that you can have with stats.

That's outside of the build
me a webpage kind of thing.

We're still early in 2024.

Is there anything that you have sort of on
the docket that's coming to the product?

Anything that you're excited
about headed into 2024?

Vik: Yeah, we've done a lot in the
last Six, eight months to help with,

you know, managing plugin updates and
adding our own little twister tag.

We think be helpful to, to customers.

But one of the things we're looking at
tying into that is security based updates.

So, Hey, there's a known vulnerability.

So only update those plugins for us.

And then other things that.

We were probably going to have in,
in the coming months where we're

going to improve our data sync.

So obviously staging the
production is a, it's a big deal.

So we're going to give people a
little more flexibility and, uh,

in what exactly is synced over
when, and that, that's a big one.

And then I think for some of the
agencies as a whole, right, there's.

We've agencies with thousands of sites
on the platform, and there are times when

they need to run an action across all
of their sites or a mass number of them.

And today that requires
them using our API to do it.

In a couple of months here, we're going
to give them a UI that'll let them do a

lot of those common things themselves.

Matt: Do you, do you have a,
uh, like a small use case,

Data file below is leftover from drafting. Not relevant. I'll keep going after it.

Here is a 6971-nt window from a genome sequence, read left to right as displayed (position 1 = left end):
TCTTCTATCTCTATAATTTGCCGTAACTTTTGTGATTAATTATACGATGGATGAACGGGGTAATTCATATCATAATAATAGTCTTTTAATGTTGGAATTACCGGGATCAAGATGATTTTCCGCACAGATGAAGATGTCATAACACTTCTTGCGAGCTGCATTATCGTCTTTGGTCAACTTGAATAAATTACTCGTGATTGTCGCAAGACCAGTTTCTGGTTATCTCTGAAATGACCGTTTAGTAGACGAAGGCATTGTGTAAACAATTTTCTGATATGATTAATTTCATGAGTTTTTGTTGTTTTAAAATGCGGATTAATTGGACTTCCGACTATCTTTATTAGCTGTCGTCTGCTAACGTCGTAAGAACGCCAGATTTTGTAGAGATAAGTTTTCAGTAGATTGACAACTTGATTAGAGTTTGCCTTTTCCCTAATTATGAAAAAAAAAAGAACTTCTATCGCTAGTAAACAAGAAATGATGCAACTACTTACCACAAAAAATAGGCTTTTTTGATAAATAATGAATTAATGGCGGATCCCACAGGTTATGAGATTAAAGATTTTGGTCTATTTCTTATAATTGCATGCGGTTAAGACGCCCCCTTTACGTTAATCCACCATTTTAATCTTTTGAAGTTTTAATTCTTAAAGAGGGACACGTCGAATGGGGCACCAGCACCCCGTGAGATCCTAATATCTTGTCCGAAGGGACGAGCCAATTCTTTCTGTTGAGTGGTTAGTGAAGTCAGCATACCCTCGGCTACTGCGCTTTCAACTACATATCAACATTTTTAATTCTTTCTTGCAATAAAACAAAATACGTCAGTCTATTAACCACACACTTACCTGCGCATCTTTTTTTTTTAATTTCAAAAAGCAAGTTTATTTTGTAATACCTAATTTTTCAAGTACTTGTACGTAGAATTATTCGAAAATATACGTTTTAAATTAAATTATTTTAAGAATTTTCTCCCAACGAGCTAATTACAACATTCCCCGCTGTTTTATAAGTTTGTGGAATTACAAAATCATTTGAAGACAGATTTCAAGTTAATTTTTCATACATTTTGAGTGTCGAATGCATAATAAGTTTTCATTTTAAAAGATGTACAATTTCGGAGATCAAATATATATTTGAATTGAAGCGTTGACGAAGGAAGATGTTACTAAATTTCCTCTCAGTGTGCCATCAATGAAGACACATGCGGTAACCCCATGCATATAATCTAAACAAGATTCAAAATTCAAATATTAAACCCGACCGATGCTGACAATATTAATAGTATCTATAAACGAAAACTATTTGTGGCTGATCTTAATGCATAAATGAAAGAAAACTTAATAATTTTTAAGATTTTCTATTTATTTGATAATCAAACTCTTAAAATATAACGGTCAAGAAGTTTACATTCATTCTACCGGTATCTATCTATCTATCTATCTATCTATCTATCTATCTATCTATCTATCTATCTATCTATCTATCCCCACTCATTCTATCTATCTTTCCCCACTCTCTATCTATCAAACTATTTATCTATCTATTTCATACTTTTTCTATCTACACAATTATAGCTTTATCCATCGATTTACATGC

like what that action would be?

Is it just updating content or is it?

I think

Vik: a simple use case is gonna be
like new, new core version comes out.

Today, Pressable manages that
core version update for everybody.

Uh, we let everybody stay on an old
version for, I think it's 30 or 60 days.

But in the case of a lot of our
agencies, they know 80 percent of their

sites are going to have no problem
with a, with an update to cohort.

And so letting them update that
80 percent with one click, uh,

will save them a lot of time.

And then they can go focus
on those other, other 20%.

The same for specific plugins, right?

They, they may say, Yeah, there's a,
there's a plugin they use across all

their sites and they know it doesn't
cause a problem for 98 percent of them.

So let them mass update those
things, things like that.

I think there's, there's a list
of probably a dozen items that

fall into that, that we're going
to roll out over the coming

Matt: months.

That's awesome.

That's cool.

And that's going to be
right into the UI, right?

Not like command line, so people
like me just melt my head looking

Vik: at it.